Days after a helicopter crash killed retired NBA superstar Kobe Bryant, his daughter and seven other people, Rep. Brad Sherman, D-California, introduced legislation that would strengthen federal safety standards for the aircraft.
The Kobe Bryant and Gianna Bryant Helicopter Safety Act would direct the Federal Aviation Administration and the National Transportation Safety Board to adopt new helicopter safety standards, and specifically require helicopters to be equipped with a Terrain Awareness and Warning System, according to a press release sent Friday.
The system is a safety net that provides a warning to pilots when their aircraft is too close to the ground.
The helicopter carrying Kobe Bryant and his party, which was traveling in foggy conditions, lacked the warning system when it crashed on January 26.
The Sherman bill will also set up a commission for helicopter safety, which will make a report to Congress and make recommendations on low-visibility flights.
The NTSB took up the Terrain Awareness and Warning System issue in 2004, according to the release, recommending to the FAA that all helicopters have the system. The FAA did not implement the recommendation.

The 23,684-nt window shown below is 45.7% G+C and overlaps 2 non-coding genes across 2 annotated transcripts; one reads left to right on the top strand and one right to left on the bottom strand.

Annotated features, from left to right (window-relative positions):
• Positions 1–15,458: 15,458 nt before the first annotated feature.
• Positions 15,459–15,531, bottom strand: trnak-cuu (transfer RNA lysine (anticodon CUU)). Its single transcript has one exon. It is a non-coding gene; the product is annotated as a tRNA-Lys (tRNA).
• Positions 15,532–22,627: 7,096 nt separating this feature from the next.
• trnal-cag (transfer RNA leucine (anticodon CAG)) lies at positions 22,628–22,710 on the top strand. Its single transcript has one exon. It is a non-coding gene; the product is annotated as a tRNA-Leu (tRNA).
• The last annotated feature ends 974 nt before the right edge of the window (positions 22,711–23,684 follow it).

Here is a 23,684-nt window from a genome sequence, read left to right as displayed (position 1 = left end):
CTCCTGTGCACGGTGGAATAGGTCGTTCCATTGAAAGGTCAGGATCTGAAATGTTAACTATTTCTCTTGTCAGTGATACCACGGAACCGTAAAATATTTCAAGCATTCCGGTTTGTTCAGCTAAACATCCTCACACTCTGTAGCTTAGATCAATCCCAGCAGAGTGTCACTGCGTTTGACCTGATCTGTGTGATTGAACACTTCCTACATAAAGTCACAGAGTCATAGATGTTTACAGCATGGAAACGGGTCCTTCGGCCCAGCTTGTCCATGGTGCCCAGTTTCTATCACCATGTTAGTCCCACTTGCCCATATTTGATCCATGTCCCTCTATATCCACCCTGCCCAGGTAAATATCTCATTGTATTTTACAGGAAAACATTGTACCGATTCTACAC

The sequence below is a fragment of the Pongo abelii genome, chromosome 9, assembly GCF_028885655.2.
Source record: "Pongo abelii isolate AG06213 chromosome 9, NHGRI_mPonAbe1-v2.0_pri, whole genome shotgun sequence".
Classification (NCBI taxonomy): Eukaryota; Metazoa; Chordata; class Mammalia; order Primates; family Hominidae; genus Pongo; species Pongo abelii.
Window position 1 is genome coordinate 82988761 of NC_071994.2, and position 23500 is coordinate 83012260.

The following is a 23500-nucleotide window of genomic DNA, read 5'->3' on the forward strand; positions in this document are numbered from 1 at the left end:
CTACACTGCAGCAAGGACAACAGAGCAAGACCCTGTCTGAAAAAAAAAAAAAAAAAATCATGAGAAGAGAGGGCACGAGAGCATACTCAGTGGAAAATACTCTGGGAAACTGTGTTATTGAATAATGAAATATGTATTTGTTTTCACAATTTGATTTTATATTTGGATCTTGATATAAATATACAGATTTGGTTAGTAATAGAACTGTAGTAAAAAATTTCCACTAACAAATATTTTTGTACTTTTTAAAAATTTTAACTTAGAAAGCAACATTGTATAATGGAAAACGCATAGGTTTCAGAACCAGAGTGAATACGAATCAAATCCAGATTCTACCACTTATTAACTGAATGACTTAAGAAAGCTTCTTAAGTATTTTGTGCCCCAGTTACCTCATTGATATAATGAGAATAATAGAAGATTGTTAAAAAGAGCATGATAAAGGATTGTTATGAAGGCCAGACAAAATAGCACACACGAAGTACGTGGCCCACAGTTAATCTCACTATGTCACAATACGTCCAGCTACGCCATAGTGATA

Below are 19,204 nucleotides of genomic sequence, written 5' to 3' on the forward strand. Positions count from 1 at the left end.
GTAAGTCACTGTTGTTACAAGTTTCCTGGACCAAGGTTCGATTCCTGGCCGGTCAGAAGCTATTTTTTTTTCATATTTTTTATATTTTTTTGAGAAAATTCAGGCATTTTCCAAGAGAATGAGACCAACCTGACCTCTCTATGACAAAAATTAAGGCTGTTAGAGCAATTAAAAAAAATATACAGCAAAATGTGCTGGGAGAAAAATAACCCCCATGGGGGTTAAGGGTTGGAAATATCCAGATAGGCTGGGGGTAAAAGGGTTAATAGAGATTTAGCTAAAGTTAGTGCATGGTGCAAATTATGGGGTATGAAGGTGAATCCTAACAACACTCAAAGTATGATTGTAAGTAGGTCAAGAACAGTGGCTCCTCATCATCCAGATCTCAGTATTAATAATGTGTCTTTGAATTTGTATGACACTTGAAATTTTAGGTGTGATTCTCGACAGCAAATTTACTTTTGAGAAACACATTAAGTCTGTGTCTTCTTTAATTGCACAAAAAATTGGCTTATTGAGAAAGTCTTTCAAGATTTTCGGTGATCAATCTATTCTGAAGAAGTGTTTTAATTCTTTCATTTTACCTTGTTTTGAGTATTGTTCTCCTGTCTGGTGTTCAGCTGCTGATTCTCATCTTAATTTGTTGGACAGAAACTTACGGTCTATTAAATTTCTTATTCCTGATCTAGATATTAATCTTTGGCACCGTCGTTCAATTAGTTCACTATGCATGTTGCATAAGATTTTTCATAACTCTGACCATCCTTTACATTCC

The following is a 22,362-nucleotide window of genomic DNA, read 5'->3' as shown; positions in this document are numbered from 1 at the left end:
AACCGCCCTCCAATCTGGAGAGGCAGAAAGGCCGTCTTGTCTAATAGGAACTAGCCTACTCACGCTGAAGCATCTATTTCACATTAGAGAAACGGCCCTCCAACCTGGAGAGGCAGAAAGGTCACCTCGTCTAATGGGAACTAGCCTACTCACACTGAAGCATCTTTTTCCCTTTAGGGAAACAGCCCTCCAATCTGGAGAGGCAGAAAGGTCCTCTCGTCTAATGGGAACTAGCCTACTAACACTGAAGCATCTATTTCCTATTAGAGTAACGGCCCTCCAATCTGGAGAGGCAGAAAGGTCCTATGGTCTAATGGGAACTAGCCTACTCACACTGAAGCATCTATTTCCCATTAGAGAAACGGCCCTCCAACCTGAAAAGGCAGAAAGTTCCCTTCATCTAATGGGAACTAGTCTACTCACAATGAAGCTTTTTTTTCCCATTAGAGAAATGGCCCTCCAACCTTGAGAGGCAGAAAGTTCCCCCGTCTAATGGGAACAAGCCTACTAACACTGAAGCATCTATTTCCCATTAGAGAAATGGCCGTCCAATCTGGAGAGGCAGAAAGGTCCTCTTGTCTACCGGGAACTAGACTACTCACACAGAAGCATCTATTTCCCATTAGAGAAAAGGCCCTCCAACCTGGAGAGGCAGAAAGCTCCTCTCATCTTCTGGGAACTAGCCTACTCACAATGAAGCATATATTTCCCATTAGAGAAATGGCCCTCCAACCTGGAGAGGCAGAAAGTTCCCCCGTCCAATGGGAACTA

It costs between $25,000 and $40,000 to outfit a helicopter with a terrain warning system, the release stated.
The NBA world was shocked on Sunday by the death of Bryant and his daughter. Michael Jordan paid tribute to Bryant and said, "Words cannot describe the pain I'm feeling. I loved Kobe – he was like a little brother to me. We used to talk often, and I will miss those conversations very much."
The business community also mourned the loss of Bryant, who was also know for his investing.
Billionaire entrepreneur and Philadelphia 76ers partner Michael Rubin said Bryant could have become better at investing than basketball.
"What made him successful on the court — that absolutely working harder than anybody else — is the same thing I saw from him in business," Rubin said.
CNBC's Kevin Stankiewicz contributed to this report.